Mike,

Thanks for the comment. If your desire is to learn to spey cast and swing flies then get a full size spey in at least a 7wt (spey designation not single hand). If wish to nymph/indicate (i.e. use glo bugs, etc) occassional swing and fish smaller rivers then a switch rod isn't a bad choice.

Fundamentally I believe if you wish to learn to spey cast and swing properly you should learn on a larger rod. Reason why I don't suggest a shorter rod is because the anchors (i.e. landing the line before forward stroke) are very close to you with a switch rod. As a beginner you'll have the hook flying by you head very closely and with wind and bad casts inevitably you'll hook yourself. As well, with a longer rod you'll have more rod doing work and less margin for error (less urge to power things). I believe a shorter switch rod can sometimes magnify flaws. Lastly, it used to be difficult to get properly matched lines, but just in the past 2 years most major line makers have come out with purpose built "compact" or ultra short heads specifically designed for switch rods.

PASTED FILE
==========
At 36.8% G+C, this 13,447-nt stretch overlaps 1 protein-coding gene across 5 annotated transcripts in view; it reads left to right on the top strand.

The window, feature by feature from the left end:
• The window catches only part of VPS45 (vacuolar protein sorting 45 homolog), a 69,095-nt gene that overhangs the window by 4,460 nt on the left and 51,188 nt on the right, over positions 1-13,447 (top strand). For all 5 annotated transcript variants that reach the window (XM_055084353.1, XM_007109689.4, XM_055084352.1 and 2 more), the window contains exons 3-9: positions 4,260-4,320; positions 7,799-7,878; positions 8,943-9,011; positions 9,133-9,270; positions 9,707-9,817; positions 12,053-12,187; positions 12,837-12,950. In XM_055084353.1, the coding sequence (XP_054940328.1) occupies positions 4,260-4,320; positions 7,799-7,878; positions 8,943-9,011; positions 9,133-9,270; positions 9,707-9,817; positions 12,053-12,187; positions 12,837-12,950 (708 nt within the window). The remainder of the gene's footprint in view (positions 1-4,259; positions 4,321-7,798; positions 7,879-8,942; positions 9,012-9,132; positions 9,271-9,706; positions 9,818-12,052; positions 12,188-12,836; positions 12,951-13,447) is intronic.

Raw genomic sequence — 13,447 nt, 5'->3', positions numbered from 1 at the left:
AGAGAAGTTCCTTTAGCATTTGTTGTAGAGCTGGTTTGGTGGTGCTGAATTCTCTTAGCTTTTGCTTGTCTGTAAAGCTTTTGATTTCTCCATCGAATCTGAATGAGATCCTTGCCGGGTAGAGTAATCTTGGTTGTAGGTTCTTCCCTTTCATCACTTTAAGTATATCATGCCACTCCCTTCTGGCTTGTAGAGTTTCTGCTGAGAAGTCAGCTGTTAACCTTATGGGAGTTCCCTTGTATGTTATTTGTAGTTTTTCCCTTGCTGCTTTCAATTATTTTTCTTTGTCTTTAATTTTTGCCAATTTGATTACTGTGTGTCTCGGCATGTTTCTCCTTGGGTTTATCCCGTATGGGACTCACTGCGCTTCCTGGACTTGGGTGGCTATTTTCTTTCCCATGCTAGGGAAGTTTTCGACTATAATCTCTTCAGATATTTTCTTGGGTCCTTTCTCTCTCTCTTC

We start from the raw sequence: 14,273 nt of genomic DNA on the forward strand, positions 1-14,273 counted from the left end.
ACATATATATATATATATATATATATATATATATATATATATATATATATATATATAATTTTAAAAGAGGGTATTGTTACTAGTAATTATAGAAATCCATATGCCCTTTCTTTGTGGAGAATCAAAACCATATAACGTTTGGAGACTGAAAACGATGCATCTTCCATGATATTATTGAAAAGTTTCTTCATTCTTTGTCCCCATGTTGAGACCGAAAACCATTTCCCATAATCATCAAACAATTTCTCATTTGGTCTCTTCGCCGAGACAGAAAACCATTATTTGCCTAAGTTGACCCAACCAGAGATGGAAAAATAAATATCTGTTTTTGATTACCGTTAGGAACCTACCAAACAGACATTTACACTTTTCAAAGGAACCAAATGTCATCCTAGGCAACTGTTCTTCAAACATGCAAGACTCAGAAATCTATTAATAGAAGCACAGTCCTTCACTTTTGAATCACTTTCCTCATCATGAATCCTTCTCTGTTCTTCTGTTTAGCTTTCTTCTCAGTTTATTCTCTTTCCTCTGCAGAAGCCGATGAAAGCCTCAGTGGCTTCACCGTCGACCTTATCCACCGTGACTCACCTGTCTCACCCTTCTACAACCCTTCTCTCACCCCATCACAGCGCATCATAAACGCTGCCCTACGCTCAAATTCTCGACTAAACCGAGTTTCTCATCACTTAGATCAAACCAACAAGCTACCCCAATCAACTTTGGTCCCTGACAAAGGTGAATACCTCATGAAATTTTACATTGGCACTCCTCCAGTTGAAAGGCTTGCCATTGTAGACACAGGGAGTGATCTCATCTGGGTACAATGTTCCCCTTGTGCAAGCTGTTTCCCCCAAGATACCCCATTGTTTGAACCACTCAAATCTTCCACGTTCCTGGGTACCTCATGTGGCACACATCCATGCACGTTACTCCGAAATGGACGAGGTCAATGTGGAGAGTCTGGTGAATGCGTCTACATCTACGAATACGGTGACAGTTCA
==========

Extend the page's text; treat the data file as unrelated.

If you really want to get a feel for things you should visit speypages.com Everything spey is there and often very good deals on used equipment.

If you're going to ask which rod...that's virtually impossible to answer and people have different opinions. The one common answer is you should try before you buy. Some spey shops lend out rods and lines. Or, better yet get an instruction or go to a speyclave. Unfortunately the major Ontario one just wrapped up a few weeks ago.

Hopefully that helps but I'm sure I've just instilled more questions. That's the beauty of spey fishing...you never stop learning.